There is absolutely nothing hesitant about Murad’s girlfriend, however. Played by an electric Alia Bhatt, Safeena is an incurable hothead — he nicknames her ‘Danger Aapa’ — who tells her man to go ahead and dream. She’s going to be a doctor and so they’re going to be just fine. She’s a dynamite character, and this is reassurance Murad sorely needs, living in a tiny Dharavi flat occasionally beset by tourists who want poverty porn on their Instagram feeds. Murad and Safeena are practicing Muslims, childhood sweethearts sundered by wealth and class.
The film opens with a dedication to pioneering Indian hip-hop stars Naezy and Divine, Akhtar and co-writer Reema Kagti borrowing background and specifics from their lives. Many local rappers show up, cameoing as themselves, which is a delight. Yet Gully Boys doesn’t try to explain the music itself, or what draws these hungry young men to the righteous aggression of Nas and Tupac and Jay-Z, or even what distinguishes this subculture from other rebellions.
Instead, the writers studiously follow the graph of a sports drama, taking as much from the Rocky template as from Eminem’s screen memoir, 8 Mile. It’s a smart move, keeping the beats basic and buoyant — if repetitive — and making sure the energy is full-tilt and familiar, instead of trying to convert audiences to rap. Besides, the rise-of-the-prizefighter template is appropriate. Who was the first rap battler in the world? Mohammad Ali.
The knockout punches come from MC Sher. With a name that means both tiger and poem, this champ is played by Siddhant Chaturvedi with a natural, easy ferocity. It’s the film’s top performance. When he battles, he seems to be shutting down rivals for real. Sher leans hard into the verses and the artfully effortless attitude, and warmly mentors Murad, dubbing him ‘Gully Boy’ and schooling him in the all-important ways of metre.
This is where the film’s dialogues need to be applauded. Written by Vijay Maurya — who also plays Murad’s uncle — the lines are authentic from the start, allowing us a ringside view. Language varies across classes, like when Murad teases an affluent girl saying “Hindi nahin aata?” and she says “Hindi aati hai, but…”, actually using gender correctly while he is Bombay-istically wrong. The genius lies in the dialogues evolving; late in the film, when Murad is raging against his father, you can sense metre in his words. He’s internalised the iambic.
In fact, true to the spirit of a film about angry young men, Gully Boy leaves much room for Vijays: Vijay Varma is superb as a neighbourhood crook who must have grown up on Jackie Shroff movies, while Vijay Raaz — one of the finest actors we have — is haunting as Murad’s sore, unambitious father.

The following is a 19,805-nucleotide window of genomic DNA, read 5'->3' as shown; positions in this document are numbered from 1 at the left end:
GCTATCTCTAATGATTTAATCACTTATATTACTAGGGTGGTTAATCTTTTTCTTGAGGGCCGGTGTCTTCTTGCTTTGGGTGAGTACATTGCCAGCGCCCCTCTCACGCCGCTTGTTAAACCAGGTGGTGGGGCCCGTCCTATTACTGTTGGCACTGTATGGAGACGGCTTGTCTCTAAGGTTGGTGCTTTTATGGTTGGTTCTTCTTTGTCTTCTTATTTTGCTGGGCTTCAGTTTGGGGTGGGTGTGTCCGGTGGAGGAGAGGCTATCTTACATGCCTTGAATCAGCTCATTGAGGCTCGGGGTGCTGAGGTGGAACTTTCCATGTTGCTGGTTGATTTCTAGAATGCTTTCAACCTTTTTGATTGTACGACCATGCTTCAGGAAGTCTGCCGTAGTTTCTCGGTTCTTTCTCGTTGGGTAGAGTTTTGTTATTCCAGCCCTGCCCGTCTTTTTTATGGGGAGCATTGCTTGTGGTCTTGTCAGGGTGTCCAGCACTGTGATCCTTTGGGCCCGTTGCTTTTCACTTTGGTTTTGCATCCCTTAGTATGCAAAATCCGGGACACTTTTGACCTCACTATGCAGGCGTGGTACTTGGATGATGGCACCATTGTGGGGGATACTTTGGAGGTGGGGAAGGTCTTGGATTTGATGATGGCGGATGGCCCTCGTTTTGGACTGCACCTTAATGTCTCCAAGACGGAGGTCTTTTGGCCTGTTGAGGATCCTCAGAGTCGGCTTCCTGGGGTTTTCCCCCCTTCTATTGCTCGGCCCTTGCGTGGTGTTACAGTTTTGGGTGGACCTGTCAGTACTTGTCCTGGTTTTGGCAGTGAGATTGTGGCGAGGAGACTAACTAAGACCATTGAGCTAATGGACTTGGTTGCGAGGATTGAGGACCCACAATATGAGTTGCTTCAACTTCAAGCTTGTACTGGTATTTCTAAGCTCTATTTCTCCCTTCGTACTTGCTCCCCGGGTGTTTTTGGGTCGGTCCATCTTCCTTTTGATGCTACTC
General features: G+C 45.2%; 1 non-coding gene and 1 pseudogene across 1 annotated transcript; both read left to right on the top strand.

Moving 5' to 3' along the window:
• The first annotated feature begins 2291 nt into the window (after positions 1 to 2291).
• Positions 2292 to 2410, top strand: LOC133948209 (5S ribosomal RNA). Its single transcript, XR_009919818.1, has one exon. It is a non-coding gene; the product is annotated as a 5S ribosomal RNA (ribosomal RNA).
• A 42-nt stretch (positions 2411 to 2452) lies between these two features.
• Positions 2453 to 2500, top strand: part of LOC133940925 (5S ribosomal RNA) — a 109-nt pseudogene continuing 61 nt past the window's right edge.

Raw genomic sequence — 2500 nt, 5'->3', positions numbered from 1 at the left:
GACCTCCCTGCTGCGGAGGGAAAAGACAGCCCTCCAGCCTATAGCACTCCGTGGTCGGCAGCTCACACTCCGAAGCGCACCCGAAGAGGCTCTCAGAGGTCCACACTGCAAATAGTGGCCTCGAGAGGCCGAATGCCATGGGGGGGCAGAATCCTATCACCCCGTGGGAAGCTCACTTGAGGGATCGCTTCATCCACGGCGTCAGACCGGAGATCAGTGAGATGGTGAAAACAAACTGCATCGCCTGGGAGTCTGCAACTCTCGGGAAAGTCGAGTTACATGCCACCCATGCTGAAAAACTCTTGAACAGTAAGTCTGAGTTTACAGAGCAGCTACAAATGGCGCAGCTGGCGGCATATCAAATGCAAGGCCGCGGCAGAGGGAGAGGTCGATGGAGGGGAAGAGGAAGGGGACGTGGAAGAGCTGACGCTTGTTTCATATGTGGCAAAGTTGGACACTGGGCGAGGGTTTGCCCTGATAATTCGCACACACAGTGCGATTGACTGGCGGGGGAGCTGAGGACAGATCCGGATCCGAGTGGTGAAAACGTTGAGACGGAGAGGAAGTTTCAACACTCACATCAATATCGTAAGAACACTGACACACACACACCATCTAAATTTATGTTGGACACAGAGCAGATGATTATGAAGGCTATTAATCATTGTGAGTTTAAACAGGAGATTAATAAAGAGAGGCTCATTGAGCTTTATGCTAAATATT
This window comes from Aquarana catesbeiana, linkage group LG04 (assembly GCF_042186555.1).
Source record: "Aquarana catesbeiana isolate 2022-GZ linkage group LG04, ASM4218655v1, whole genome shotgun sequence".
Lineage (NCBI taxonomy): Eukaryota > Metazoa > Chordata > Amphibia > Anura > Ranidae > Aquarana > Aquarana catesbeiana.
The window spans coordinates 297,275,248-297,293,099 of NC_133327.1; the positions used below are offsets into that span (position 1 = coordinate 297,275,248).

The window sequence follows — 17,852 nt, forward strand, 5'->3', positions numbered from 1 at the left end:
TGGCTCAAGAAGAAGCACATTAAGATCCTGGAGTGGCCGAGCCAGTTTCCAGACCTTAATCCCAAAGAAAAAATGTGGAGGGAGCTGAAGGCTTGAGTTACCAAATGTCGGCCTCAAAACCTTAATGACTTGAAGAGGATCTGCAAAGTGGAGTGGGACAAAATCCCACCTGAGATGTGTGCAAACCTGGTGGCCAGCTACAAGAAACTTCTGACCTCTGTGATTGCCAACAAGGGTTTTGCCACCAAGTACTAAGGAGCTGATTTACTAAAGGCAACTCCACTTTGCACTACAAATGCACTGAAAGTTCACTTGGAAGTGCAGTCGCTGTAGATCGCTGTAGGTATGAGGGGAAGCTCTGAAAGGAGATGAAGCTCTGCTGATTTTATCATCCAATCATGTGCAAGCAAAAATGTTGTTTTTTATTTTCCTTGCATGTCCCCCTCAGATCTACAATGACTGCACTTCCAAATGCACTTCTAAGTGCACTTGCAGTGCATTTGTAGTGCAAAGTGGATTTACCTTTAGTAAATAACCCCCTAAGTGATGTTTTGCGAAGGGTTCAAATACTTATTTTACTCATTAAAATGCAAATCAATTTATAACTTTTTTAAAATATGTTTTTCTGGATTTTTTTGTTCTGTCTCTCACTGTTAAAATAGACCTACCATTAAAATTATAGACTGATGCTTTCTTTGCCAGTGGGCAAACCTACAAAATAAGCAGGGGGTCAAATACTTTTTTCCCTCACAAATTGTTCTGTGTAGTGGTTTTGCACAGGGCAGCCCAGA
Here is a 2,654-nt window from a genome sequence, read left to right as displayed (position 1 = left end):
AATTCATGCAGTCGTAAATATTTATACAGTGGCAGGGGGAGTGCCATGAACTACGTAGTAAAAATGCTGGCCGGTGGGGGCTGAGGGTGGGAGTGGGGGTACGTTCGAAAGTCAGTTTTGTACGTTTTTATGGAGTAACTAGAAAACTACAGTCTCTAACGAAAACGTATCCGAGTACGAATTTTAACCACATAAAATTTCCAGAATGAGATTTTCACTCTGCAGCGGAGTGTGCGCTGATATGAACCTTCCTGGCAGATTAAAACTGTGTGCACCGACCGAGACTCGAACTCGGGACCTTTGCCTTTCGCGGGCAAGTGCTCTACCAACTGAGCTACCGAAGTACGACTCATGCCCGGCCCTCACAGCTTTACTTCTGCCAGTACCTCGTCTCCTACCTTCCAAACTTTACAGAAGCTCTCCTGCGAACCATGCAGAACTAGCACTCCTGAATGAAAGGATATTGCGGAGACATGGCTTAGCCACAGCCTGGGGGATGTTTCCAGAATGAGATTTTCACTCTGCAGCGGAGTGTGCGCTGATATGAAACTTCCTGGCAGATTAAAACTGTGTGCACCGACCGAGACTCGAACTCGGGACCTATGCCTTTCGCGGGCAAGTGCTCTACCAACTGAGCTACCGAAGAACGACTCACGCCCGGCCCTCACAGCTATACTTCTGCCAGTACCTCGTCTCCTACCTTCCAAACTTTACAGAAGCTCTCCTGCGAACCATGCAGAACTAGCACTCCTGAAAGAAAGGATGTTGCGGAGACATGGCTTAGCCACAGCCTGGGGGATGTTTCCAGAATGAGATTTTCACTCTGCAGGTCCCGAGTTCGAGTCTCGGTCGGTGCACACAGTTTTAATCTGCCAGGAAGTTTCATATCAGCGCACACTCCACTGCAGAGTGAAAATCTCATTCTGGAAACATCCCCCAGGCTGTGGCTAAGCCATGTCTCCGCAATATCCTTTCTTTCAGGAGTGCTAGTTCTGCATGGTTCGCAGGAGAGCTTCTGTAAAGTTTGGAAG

Cinematographer Jay Oza presents the city in wide shots, while framing faces — especially Singh and Bhatt — mercilessly close, exposing the actors at their rawest. There are some genuinely poetic compositions, one of which features Bhatt sitting alone at a bus-stop, an immediate contrast to her earliest scene, where she squeezed into what can only be described as an Alia-shaped gap in the crowded backseat of a bus, with a hand-holding boyfriend on one side and a sleeping child on her other shoulder.
Bhatt is a marvel, all fury and focus and fearlessness. Safeena is a wondrous character, strikingly self-assured and frighteningly perceptive, and Bhatt endows her with innocence and impulsiveness. She also seems genuinely capable of walloping people.
Singh spends a large part of the film silent, as Murad drinks it all in — predicaments, wishes, suddenly emergent dreams. It begins to feel one-note, particularly in comparison to the louder characters, till he locks himself in a car and turns on a song — he explodes into a convulsive, amazing singalong. This mirrors another scene when Murad, encountering trashy rap on a car stereo, loses his head in the desperation to shut it. Murad isn’t Murad till music plays.
Armed with microphone or words, Singh is unstoppable. There is one scene that jars — when he dances much too confidently during a music video — but that stands out because the rest of his performance is so precisely calibrated. From accent to action, Singh nails it. As Murad becomes more confident, he even closes a curtain like he’s dropping a mic.
At one point, Safeena, desperate to cheer for Murad, shouts her encouragement mid-song while the rest of the crowd, aware of the style, knows when to applaud. Akhtar has done something special. Gully Boy starts with a scratch sound and ends with a cut to silence, and in between holds voices that cannot be unheard. Like Safeena, applaud whenever you’re ready. It’s time.
Gully Boy Movie Songs
Apna Time Aayega | Gully Boy | Ranveer Singh & Alia Bhatt | DIVINE | Dub Sharma | Zoya Akhtar
Mere Gully Mein | Gully Boy | Ranveer Singh, Alia Bhatt, Siddhant | DIVINE | Naezy | Zoya Akhtar
Azadi – Gully Boy| Ranveer Singh & Alia Bhatt | DIVINE | Dub Sharma | Siddhant | Zoya Akhtar